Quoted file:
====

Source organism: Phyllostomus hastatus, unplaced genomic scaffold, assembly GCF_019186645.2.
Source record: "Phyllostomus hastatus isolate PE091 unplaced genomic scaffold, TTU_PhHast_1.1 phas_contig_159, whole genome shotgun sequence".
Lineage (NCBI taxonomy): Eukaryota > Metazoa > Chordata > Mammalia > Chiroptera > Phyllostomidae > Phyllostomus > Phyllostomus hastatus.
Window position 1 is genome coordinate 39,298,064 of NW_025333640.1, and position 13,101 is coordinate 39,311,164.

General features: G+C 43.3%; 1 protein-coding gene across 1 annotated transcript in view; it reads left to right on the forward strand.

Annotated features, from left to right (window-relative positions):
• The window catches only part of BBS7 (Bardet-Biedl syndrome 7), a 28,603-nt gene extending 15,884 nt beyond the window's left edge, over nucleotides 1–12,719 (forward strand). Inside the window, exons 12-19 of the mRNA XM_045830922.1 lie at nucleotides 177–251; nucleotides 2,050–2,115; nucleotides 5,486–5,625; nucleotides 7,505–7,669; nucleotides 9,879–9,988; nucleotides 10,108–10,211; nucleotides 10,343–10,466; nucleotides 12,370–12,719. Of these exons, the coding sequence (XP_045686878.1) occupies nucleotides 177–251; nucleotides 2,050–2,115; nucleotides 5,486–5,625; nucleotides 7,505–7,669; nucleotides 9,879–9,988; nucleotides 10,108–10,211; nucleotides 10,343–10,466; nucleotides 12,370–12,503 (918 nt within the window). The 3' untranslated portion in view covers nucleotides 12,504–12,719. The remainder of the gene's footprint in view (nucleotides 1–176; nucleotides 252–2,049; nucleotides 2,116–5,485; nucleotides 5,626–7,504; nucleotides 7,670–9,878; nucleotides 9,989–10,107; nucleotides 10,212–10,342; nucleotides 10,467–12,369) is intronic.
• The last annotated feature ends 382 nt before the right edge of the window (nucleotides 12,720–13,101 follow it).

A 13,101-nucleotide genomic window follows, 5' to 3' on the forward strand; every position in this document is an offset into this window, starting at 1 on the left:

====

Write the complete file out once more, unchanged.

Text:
Source organism: Phyllostomus hastatus, unplaced genomic scaffold, assembly GCF_019186645.2.
Source record: "Phyllostomus hastatus isolate PE091 unplaced genomic scaffold, TTU_PhHast_1.1 phas_contig_159, whole genome shotgun sequence".
Lineage (NCBI taxonomy): Eukaryota > Metazoa > Chordata > Mammalia > Chiroptera > Phyllostomidae > Phyllostomus > Phyllostomus hastatus.
Window position 1 is genome coordinate 39,298,064 of NW_025333640.1, and position 13,101 is coordinate 39,311,164.

General features: G+C 43.3%; 1 protein-coding gene across 1 annotated transcript in view; it reads left to right on the forward strand.

Annotated features, from left to right (window-relative positions):
• The window catches only part of BBS7 (Bardet-Biedl syndrome 7), a 28,603-nt gene extending 15,884 nt beyond the window's left edge, over nucleotides 1–12,719 (forward strand). Inside the window, exons 12-19 of the mRNA XM_045830922.1 lie at nucleotides 177–251; nucleotides 2,050–2,115; nucleotides 5,486–5,625; nucleotides 7,505–7,669; nucleotides 9,879–9,988; nucleotides 10,108–10,211; nucleotides 10,343–10,466; nucleotides 12,370–12,719. Of these exons, the coding sequence (XP_045686878.1) occupies nucleotides 177–251; nucleotides 2,050–2,115; nucleotides 5,486–5,625; nucleotides 7,505–7,669; nucleotides 9,879–9,988; nucleotides 10,108–10,211; nucleotides 10,343–10,466; nucleotides 12,370–12,503 (918 nt within the window). The 3' untranslated portion in view covers nucleotides 12,504–12,719. The remainder of the gene's footprint in view (nucleotides 1–176; nucleotides 252–2,049; nucleotides 2,116–5,485; nucleotides 5,626–7,504; nucleotides 7,670–9,878; nucleotides 9,989–10,107; nucleotides 10,212–10,342; nucleotides 10,467–12,369) is intronic.
• The last annotated feature ends 382 nt before the right edge of the window (nucleotides 12,720–13,101 follow it).

A 13,101-nucleotide genomic window follows, 5' to 3' on the forward strand; every position in this document is an offset into this window, starting at 1 on the left: